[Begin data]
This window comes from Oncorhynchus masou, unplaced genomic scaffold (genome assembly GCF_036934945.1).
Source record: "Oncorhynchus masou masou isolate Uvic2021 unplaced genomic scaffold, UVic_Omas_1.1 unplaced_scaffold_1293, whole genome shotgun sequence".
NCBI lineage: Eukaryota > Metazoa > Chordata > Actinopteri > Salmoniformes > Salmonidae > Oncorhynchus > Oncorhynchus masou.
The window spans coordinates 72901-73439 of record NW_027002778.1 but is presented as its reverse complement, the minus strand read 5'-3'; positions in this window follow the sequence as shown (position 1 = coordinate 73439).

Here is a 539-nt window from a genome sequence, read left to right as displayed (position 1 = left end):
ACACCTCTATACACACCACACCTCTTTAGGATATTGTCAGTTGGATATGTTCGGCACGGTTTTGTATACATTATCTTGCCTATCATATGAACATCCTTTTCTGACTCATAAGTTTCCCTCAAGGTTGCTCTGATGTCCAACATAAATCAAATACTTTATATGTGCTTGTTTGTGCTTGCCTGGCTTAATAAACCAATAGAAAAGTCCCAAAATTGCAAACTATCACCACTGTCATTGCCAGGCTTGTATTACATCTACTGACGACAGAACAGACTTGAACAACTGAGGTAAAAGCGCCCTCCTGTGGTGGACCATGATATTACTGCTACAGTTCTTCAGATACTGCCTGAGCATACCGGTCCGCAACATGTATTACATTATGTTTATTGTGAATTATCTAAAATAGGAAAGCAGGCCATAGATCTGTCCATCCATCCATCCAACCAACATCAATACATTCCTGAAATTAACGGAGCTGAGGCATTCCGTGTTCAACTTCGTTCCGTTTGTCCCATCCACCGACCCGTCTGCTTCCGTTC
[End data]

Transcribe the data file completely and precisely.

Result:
This window comes from Oncorhynchus masou, unplaced genomic scaffold (genome assembly GCF_036934945.1).
Source record: "Oncorhynchus masou masou isolate Uvic2021 unplaced genomic scaffold, UVic_Omas_1.1 unplaced_scaffold_1293, whole genome shotgun sequence".
NCBI lineage: Eukaryota > Metazoa > Chordata > Actinopteri > Salmoniformes > Salmonidae > Oncorhynchus > Oncorhynchus masou.
The window spans coordinates 72901-73439 of record NW_027002778.1 but is presented as its reverse complement, the minus strand read 5'-3'; positions in this window follow the sequence as shown (position 1 = coordinate 73439).

Here is a 539-nt window from a genome sequence, read left to right as displayed (position 1 = left end):
ACACCTCTATACACACCACACCTCTTTAGGATATTGTCAGTTGGATATGTTCGGCACGGTTTTGTATACATTATCTTGCCTATCATATGAACATCCTTTTCTGACTCATAAGTTTCCCTCAAGGTTGCTCTGATGTCCAACATAAATCAAATACTTTATATGTGCTTGTTTGTGCTTGCCTGGCTTAATAAACCAATAGAAAAGTCCCAAAATTGCAAACTATCACCACTGTCATTGCCAGGCTTGTATTACATCTACTGACGACAGAACAGACTTGAACAACTGAGGTAAAAGCGCCCTCCTGTGGTGGACCATGATATTACTGCTACAGTTCTTCAGATACTGCCTGAGCATACCGGTCCGCAACATGTATTACATTATGTTTATTGTGAATTATCTAAAATAGGAAAGCAGGCCATAGATCTGTCCATCCATCCATCCAACCAACATCAATACATTCCTGAAATTAACGGAGCTGAGGCATTCCGTGTTCAACTTCGTTCCGTTTGTCCCATCCACCGACCCGTCTGCTTCCGTTC